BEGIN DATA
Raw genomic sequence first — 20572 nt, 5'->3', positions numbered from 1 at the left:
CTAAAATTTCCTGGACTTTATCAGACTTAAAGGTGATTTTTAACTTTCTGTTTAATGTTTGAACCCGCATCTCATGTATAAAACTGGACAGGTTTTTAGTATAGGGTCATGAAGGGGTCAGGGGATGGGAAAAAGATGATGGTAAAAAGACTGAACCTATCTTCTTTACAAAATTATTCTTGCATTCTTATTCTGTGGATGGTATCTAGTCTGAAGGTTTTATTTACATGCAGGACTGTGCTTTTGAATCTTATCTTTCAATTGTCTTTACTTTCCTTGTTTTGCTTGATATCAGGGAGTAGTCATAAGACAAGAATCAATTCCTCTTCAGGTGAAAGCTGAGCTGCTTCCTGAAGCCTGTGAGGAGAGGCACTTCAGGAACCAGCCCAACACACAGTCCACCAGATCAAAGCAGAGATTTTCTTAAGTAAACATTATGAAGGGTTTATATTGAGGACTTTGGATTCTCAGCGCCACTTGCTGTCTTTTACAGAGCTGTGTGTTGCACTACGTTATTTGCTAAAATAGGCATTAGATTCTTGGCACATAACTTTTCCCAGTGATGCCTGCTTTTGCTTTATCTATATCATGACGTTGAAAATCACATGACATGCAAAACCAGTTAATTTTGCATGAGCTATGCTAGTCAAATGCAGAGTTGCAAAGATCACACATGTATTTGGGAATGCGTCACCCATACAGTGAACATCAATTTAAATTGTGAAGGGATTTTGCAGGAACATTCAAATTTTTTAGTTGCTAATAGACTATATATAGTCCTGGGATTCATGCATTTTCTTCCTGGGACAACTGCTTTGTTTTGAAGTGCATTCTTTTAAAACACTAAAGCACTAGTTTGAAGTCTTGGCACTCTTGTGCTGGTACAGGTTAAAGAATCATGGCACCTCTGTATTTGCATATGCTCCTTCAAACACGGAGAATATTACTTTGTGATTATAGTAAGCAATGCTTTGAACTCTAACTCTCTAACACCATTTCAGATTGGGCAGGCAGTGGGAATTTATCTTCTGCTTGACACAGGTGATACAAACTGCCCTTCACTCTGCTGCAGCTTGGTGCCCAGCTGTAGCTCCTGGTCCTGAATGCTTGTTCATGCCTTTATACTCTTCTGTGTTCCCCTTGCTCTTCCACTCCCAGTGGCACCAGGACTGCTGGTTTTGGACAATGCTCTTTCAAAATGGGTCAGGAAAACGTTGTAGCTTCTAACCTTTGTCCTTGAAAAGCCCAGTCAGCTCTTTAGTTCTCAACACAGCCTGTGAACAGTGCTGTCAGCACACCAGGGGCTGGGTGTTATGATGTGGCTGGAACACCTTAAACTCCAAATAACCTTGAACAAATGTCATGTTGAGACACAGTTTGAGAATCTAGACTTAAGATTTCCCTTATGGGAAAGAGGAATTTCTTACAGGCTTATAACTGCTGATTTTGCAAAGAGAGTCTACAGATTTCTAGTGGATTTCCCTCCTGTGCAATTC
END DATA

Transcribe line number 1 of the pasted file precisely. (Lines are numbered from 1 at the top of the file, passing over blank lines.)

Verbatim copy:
Raw genomic sequence first — 20572 nt, 5'->3', positions numbered from 1 at the left: